Guys, I *have* to run a front plate...

I'm pissed at GM right now... not homicidally pissed, mind you, just a little more so than the usual low level annoyance at their craptastic
products. However, this is an example of why people continue to think that their products are cheap junk.
My company car is a current body Impala, it's OK for what it is. However, it's not a high end car, so while I like to keep it looking nice, it gets hand washed exactly once a year, immediately before its annual waxing. Any other time that it starts looking a little dirty, it gets run through an automatic car wash.
Why does this piss me off at GM? Because the front license plate bracket is an embarrassing piece of shit. It's this molded plastic contraption that screws to the plastic front bumper fascia with two pathetic little screws, flops around loosely, and worse yet, is constructed so that it is impossible to put a proper license plate frame on your front plate, so that you're always running the risk of having the front plate bent into a pretzel by the car wash rollers. (three guesses why I'm posting this rant today; first two don't count.) In fact, the whole thing is so tenuous, I'm wondering if I shouldn't try to figure out a way to attach it to the lower grille as well as the current two screws into thin plastic so the whole thing doesn't get ripped off in the car wash, because now that I've taken it off and looked at it, I'm really surprised that it hasn't come off already.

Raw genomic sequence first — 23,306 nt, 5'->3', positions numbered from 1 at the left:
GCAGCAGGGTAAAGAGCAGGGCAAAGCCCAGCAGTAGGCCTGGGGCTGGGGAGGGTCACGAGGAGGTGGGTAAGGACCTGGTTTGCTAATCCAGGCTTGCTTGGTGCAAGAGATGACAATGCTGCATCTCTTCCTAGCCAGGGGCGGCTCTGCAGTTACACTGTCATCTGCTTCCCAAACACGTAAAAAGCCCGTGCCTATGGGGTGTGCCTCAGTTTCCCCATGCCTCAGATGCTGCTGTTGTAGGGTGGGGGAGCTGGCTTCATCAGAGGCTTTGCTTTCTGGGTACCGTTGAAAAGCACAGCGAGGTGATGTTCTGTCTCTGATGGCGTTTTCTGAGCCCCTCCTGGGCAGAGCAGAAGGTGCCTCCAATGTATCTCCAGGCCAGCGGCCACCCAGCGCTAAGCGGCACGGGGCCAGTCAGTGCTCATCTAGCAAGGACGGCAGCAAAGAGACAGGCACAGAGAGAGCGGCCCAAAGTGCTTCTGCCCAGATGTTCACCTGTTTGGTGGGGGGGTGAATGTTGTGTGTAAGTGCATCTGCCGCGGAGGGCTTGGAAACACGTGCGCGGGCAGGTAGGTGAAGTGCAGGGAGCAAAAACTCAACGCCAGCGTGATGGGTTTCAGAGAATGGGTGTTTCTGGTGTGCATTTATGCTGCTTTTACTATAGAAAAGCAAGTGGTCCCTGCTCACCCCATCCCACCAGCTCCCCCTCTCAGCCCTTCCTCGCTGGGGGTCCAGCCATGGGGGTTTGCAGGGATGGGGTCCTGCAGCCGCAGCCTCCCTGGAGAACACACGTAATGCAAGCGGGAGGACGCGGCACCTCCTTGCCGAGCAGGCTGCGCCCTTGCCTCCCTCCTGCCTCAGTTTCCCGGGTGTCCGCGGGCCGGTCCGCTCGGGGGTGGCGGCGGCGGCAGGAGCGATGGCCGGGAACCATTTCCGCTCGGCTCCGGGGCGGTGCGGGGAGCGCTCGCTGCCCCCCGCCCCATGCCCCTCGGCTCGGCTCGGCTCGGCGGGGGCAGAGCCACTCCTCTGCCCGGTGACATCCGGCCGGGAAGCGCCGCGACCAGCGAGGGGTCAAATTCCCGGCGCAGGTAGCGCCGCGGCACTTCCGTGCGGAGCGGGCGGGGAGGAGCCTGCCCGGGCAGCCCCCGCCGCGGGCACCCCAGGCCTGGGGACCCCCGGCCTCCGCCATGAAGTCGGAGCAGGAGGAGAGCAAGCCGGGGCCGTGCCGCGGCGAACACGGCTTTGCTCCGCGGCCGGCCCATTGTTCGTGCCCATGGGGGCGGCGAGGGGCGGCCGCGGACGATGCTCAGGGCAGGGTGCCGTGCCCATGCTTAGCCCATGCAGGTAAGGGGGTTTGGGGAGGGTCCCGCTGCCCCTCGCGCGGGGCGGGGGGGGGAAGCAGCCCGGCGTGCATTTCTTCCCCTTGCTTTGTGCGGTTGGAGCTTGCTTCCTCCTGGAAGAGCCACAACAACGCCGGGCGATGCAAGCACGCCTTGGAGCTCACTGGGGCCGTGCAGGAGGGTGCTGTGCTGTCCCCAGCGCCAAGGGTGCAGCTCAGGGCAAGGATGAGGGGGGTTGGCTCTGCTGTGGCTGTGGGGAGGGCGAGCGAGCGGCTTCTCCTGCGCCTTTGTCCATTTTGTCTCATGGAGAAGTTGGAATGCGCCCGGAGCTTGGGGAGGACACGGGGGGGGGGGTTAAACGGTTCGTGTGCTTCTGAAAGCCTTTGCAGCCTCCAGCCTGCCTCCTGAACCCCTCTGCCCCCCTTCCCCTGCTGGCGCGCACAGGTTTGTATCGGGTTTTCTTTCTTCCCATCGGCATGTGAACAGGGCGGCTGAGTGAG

Come on, GM. I know that front license plates look like shit. However, my state requires them, so to be a good law-abiding citizen I have to use them. Please at least recognize this fact and don't hand off the design of the front plate brackets to one of your junior engineer's children.
For an example of how a proper license plate bracket should be constructed, I recommend to you any number of plate brackets available on the aftermarket or as supplied by any number of other manufacturers. Typically constructed of metal, those brackets often have rolled edges to securely hold the flimsy aluminum plates and prevent damage. Often they also have provisions for the plate to be retained by all four screws, and do not impede the mounting of a license plate frame if desired for extra protection or appearance reasons.